Fruit of Liberation

At the start of Parshat Ki Tavo, this week’s Torah portion, we read about the Bikkurim offerings given in the Temple. There we read:

Bikkurim: First Fruits - Torah Insights - Parshah

While I am interested in the nature of the Temple ritual of giving these first fruit, I am even more interested that this Mitzvah is described to them while they were still in the wilderness. What would this message have meant to a nation of slaves who have never been in this land?

While they were slaves they had nothing. They did not own their time and it is not clear what kind of possessions they had. This is a powerful shift of mindset from one of scarcity to one of abundance. They were being asked to imagine a time when they would have what to offer and donate.

That being said it is still really hard to imagine conquering and building a country. It is easier to imagine the time when they will have settled down and you have their first fruit. Imaging that moment of expressing gratitude and making a small gift of fruit itself must have been liberating.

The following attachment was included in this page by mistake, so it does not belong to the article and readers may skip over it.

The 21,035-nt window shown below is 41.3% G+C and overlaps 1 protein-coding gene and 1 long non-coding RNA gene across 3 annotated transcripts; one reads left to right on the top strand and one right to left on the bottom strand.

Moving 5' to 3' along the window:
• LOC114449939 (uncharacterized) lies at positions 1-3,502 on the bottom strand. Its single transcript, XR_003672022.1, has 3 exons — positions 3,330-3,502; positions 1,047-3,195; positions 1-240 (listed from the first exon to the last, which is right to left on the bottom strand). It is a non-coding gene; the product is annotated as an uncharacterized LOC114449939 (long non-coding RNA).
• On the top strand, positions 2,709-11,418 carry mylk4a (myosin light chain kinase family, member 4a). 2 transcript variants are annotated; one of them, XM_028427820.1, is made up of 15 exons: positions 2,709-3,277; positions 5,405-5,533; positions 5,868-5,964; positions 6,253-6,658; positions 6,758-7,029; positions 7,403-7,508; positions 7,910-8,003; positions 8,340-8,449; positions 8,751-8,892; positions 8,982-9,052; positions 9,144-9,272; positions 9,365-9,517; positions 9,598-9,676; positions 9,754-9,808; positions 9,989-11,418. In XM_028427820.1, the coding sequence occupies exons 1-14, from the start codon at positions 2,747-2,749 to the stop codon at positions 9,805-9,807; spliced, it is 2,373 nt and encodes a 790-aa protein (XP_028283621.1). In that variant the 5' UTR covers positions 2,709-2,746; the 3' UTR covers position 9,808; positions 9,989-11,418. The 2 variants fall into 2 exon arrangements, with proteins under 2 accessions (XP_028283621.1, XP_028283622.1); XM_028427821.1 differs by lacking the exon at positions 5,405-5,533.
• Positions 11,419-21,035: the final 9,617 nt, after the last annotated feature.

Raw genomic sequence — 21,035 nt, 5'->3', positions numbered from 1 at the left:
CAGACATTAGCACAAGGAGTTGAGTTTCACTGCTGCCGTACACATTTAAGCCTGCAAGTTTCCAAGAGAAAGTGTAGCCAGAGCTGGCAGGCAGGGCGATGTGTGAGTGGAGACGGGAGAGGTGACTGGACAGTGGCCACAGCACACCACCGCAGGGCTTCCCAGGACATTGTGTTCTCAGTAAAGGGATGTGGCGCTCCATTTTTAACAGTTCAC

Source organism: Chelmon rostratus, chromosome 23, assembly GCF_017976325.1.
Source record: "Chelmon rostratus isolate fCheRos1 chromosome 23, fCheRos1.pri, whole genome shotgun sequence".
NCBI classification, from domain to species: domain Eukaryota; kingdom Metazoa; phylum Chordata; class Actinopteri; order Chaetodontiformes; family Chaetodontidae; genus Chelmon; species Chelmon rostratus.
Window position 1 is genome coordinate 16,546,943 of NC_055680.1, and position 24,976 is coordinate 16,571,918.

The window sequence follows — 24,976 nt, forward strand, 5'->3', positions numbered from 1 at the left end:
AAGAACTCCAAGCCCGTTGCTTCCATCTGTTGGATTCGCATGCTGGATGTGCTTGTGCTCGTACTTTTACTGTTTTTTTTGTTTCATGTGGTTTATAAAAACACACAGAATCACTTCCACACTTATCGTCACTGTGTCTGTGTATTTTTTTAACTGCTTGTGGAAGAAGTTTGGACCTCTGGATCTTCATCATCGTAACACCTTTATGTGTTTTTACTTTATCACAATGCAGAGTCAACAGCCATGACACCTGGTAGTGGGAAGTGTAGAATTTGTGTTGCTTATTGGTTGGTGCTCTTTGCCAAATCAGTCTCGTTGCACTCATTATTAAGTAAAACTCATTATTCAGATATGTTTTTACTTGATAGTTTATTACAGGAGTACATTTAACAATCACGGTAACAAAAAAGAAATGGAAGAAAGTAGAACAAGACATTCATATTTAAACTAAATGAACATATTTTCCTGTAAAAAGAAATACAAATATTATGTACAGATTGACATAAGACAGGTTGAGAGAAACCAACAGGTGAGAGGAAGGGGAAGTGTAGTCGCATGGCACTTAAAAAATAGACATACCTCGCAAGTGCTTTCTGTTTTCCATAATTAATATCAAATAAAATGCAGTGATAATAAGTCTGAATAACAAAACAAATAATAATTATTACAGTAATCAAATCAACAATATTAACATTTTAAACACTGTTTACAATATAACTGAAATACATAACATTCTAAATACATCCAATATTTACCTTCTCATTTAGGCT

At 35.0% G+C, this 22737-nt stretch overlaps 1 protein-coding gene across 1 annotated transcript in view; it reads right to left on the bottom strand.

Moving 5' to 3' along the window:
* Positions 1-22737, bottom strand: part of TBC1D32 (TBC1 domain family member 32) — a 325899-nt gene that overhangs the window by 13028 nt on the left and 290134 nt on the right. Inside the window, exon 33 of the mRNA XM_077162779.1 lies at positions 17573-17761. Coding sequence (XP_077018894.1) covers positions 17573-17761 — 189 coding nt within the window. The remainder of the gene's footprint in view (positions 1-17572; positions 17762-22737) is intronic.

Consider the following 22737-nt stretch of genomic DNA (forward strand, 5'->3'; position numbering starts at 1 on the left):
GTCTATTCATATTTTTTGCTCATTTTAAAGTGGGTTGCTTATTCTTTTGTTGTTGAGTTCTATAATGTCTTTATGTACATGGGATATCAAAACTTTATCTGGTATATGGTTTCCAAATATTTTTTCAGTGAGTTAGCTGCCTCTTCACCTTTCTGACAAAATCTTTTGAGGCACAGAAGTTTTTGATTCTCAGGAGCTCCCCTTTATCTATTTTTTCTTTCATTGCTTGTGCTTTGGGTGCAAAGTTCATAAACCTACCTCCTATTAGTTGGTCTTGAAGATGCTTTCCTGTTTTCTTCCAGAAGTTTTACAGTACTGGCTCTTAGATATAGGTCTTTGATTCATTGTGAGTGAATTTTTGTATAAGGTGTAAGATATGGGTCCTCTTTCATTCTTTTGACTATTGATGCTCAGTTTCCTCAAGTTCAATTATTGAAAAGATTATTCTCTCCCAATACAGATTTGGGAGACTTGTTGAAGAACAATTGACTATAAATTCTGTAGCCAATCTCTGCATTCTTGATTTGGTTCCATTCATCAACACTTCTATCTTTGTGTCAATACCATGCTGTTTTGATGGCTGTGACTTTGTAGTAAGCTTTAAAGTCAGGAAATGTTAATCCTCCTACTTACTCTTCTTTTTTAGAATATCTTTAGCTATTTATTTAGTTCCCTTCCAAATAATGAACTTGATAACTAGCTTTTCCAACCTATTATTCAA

There is profound brilliance of the Rabbis to make these passages of Bikkurim the backbone of of the Passover Seder. For millennia we have been carrying on a conversation about liberation. The shift from scarcity to abundance is critical. But this itself might not be possible. People need smaller incremental wins to see progress and imagine a new reality.

It would have been too much for anyone to just say they had liberation for it to be true. We all need small baskets of progress that help us reflect on the fruit of our liberation.

1 Response to “Fruit of Liberation”


  1. 1 Arthur Schwartz August 27, 2021 at 8:09 am

    Loved, just loved, your last sentence…*”We all need small baskets of progress that help us reflect on the fruit of our liberation.”*

    Your resonating sentence inspired to take a moment to reflect on the “small baskets of progress” in my lifetime…small baskets that I have endowed with meaning…small baskets that represent (to me) the arc toward justice and liberation.

    Thank you, my friend, for sharing your wisdom with me and so many others,

    Arthur


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